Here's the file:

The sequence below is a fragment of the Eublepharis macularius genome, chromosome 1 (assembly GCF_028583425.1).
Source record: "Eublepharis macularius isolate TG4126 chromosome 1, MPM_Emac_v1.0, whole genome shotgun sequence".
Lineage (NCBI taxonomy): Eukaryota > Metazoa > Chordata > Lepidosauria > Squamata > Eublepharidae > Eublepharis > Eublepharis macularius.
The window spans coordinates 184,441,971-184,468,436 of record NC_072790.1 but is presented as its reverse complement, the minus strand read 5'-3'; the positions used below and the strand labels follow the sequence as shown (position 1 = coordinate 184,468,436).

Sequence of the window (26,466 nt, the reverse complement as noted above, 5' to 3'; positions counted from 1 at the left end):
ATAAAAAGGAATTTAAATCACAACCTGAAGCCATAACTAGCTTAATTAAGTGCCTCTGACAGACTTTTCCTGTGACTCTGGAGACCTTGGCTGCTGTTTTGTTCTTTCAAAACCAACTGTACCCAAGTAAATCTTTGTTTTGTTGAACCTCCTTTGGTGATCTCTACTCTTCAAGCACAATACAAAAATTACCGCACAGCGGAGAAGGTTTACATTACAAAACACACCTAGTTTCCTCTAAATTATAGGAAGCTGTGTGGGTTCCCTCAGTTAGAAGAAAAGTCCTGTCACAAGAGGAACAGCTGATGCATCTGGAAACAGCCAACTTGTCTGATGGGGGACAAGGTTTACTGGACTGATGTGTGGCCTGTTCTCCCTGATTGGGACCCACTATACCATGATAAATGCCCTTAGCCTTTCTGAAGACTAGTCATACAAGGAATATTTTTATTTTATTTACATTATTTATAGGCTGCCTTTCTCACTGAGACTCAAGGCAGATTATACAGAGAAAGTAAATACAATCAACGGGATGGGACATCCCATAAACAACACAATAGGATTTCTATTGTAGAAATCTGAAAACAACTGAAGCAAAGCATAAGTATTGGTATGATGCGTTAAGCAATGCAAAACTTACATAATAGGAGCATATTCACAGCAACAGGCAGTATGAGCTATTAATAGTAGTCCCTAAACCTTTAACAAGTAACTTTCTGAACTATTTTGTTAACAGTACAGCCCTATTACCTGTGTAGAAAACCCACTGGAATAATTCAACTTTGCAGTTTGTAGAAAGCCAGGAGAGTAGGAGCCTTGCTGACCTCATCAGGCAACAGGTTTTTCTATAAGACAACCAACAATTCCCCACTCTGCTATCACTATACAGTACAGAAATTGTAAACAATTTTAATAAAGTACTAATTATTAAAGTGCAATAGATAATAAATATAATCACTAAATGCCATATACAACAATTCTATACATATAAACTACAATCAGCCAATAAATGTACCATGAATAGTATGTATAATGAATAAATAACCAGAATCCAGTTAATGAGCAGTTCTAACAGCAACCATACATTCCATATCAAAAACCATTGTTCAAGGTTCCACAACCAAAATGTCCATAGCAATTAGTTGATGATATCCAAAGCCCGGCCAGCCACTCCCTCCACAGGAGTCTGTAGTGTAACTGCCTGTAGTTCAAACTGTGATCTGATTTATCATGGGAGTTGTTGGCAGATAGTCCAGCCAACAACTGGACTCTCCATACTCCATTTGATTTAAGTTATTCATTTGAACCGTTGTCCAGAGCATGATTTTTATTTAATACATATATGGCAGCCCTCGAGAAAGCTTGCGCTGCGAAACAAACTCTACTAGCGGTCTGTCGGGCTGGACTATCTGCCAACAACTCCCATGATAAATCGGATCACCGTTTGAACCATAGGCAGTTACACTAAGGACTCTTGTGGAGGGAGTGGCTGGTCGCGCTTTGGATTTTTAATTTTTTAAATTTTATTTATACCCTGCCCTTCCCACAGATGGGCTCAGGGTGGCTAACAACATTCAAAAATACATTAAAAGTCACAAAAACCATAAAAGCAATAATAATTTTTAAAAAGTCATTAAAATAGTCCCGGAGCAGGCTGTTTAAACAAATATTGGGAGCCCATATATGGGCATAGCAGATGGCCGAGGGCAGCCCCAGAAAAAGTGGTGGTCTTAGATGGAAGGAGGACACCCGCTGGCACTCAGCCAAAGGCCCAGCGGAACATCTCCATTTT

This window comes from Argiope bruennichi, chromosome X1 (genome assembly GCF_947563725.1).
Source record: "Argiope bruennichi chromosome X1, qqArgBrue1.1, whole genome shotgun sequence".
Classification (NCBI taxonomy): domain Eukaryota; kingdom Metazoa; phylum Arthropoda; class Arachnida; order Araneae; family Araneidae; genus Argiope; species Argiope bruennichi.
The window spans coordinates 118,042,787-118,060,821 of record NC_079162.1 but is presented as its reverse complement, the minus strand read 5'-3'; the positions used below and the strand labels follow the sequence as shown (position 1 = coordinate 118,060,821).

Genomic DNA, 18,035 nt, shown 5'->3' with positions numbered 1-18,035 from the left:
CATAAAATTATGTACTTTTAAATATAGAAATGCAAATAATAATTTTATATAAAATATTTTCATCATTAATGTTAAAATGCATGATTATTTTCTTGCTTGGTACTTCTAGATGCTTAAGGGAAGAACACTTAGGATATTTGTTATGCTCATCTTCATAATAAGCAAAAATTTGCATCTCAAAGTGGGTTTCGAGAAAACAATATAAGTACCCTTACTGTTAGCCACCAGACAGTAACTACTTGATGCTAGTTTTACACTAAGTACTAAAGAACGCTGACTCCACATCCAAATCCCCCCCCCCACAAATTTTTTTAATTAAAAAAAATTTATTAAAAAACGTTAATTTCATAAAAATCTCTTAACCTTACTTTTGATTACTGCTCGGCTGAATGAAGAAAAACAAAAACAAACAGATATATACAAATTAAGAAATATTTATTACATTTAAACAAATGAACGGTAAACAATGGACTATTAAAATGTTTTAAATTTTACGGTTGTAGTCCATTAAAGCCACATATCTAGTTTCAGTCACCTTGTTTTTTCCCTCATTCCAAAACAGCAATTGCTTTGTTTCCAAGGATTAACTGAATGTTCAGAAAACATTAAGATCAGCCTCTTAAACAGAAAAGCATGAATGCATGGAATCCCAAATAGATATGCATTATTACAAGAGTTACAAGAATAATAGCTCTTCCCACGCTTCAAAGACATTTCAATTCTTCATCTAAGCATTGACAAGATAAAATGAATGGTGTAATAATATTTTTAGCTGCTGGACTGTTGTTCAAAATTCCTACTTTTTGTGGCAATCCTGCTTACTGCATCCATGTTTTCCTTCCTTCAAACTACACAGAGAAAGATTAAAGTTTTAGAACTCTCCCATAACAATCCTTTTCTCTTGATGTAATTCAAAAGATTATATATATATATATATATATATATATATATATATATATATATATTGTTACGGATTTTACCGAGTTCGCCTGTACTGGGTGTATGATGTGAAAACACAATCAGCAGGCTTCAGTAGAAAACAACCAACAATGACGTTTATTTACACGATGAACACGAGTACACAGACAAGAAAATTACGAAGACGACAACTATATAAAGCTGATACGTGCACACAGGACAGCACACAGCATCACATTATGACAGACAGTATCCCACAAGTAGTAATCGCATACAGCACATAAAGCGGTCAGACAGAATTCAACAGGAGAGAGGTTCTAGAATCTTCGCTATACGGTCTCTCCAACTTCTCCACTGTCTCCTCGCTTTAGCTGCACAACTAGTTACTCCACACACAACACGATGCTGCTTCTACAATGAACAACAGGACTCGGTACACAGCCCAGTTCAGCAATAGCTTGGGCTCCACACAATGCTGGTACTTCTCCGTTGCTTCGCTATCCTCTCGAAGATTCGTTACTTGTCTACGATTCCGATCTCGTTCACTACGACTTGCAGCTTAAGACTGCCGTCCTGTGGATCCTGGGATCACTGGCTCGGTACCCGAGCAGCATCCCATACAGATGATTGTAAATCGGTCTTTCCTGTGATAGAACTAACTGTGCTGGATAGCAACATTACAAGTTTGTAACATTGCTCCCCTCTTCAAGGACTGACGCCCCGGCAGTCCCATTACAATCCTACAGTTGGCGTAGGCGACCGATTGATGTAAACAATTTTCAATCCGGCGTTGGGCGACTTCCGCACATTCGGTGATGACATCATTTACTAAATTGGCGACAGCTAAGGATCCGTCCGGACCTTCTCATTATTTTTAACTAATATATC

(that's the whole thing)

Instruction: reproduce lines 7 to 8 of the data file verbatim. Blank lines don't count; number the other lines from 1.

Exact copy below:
This window comes from Argiope bruennichi, chromosome X1 (genome assembly GCF_947563725.1).
Source record: "Argiope bruennichi chromosome X1, qqArgBrue1.1, whole genome shotgun sequence".